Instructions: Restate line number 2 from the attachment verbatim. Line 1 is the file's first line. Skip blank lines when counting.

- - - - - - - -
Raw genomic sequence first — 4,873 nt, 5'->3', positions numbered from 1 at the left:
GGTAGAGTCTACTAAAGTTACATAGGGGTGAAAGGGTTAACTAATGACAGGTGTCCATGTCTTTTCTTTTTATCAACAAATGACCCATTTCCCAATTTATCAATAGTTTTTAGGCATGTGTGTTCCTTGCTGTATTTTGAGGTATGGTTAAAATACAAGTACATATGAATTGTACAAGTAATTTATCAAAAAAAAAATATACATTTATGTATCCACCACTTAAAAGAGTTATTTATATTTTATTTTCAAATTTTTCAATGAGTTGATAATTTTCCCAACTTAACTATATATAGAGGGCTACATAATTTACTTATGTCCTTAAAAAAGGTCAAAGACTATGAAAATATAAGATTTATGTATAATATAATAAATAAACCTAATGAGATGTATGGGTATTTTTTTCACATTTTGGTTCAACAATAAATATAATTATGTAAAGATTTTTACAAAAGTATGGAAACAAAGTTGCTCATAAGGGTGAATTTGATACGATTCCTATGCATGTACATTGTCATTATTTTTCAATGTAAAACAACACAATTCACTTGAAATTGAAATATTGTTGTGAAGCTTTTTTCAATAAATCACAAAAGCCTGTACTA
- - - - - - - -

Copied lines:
GGTAGAGTCTACTAAAGTTACATAGGGGTGAAAGGGTTAACTAATGACAGGTGTCCATGTCTTTTCTTTTTATCAACAAATGACCCATTTCCCAATTTATCAATAGTTTTTAGGCATGTGTGTTCCTTGCTGTATTTTGAGGTATGGTTAAAATACAAGTACATATGAATTGTACAAGTAATTTATCAAAAAAAAAATATACATTTATGTATCCACCACTTAAAAGAGTTATTTATATTTTATTTTCAAATTTTTCAATGAGTTGATAATTTTCCCAACTTAACTATATATAGAGGGCTACATAATTTACTTATGTCCTTAAAAAAGGTCAAAGACTATGAAAATATAAGATTTATGTATAATATAATAAATAAACCTAATGAGATGTATGGGTATTTTTTTCACATTTTGGTTCAACAATAAATATAATTATGTAAAGATTTTTACAAAAGTATGGAAACAAAGTTGCTCATAAGGGTGAATTTGATACGATTCCTATGCATGTACATTGTCATTATTTTTCAATGTAAAACAACACAATTCACTTGAAATTGAAATATTGTTGTGAAGCTTTTTTCAATAAATCACAAAAGCCTGTACTA